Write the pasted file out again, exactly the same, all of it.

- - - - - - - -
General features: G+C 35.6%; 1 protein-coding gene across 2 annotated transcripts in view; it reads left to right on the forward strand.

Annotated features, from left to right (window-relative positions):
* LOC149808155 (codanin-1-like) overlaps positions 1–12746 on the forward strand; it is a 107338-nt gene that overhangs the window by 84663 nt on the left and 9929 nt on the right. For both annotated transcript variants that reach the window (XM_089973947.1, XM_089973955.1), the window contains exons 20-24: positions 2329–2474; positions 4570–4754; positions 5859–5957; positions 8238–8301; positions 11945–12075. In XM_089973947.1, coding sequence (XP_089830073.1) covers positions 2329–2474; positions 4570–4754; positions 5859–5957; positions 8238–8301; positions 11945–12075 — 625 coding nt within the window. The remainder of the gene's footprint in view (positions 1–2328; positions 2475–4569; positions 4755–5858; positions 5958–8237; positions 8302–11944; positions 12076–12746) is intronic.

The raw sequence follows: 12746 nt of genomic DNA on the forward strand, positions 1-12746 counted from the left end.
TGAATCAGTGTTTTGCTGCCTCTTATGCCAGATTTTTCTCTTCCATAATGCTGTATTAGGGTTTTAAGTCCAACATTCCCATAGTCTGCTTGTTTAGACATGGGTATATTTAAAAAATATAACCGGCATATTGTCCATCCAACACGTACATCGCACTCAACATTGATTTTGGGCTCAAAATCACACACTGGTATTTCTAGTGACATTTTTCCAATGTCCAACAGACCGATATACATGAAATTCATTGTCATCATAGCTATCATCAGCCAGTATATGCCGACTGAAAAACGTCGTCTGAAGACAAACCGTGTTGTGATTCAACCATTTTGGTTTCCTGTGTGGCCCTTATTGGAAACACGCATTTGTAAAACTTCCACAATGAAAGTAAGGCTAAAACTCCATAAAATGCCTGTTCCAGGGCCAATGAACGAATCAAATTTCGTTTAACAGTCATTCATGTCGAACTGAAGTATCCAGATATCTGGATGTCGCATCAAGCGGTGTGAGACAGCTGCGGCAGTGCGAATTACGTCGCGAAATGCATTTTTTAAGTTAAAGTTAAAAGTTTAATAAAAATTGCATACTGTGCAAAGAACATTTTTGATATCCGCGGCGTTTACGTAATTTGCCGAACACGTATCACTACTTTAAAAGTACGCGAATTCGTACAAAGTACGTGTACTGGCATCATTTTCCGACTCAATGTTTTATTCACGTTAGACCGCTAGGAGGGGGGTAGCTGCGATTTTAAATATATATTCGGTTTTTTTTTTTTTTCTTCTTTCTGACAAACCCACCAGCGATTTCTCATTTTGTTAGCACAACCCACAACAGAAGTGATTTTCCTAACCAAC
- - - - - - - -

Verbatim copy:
General features: G+C 35.6%; 1 protein-coding gene across 2 annotated transcripts in view; it reads left to right on the forward strand.

Annotated features, from left to right (window-relative positions):
* LOC149808155 (codanin-1-like) overlaps positions 1–12746 on the forward strand; it is a 107338-nt gene that overhangs the window by 84663 nt on the left and 9929 nt on the right. For both annotated transcript variants that reach the window (XM_089973947.1, XM_089973955.1), the window contains exons 20-24: positions 2329–2474; positions 4570–4754; positions 5859–5957; positions 8238–8301; positions 11945–12075. In XM_089973947.1, coding sequence (XP_089830073.1) covers positions 2329–2474; positions 4570–4754; positions 5859–5957; positions 8238–8301; positions 11945–12075 — 625 coding nt within the window. The remainder of the gene's footprint in view (positions 1–2328; positions 2475–4569; positions 4755–5858; positions 5958–8237; positions 8302–11944; positions 12076–12746) is intronic.

The raw sequence follows: 12746 nt of genomic DNA on the forward strand, positions 1-12746 counted from the left end.
TGAATCAGTGTTTTGCTGCCTCTTATGCCAGATTTTTCTCTTCCATAATGCTGTATTAGGGTTTTAAGTCCAACATTCCCATAGTCTGCTTGTTTAGACATGGGTATATTTAAAAAATATAACCGGCATATTGTCCATCCAACACGTACATCGCACTCAACATTGATTTTGGGCTCAAAATCACACACTGGTATTTCTAGTGACATTTTTCCAATGTCCAACAGACCGATATACATGAAATTCATTGTCATCATAGCTATCATCAGCCAGTATATGCCGACTGAAAAACGTCGTCTGAAGACAAACCGTGTTGTGATTCAACCATTTTGGTTTCCTGTGTGGCCCTTATTGGAAACACGCATTTGTAAAACTTCCACAATGAAAGTAAGGCTAAAACTCCATAAAATGCCTGTTCCAGGGCCAATGAACGAATCAAATTTCGTTTAACAGTCATTCATGTCGAACTGAAGTATCCAGATATCTGGATGTCGCATCAAGCGGTGTGAGACAGCTGCGGCAGTGCGAATTACGTCGCGAAATGCATTTTTTAAGTTAAAGTTAAAAGTTTAATAAAAATTGCATACTGTGCAAAGAACATTTTTGATATCCGCGGCGTTTACGTAATTTGCCGAACACGTATCACTACTTTAAAAGTACGCGAATTCGTACAAAGTACGTGTACTGGCATCATTTTCCGACTCAATGTTTTATTCACGTTAGACCGCTAGGAGGGGGGTAGCTGCGATTTTAAATATATATTCGGTTTTTTTTTTTTTTCTTCTTTCTGACAAACCCACCAGCGATTTCTCATTTTGTTAGCACAACCCACAACAGAAGTGATTTTCCTAACCAAC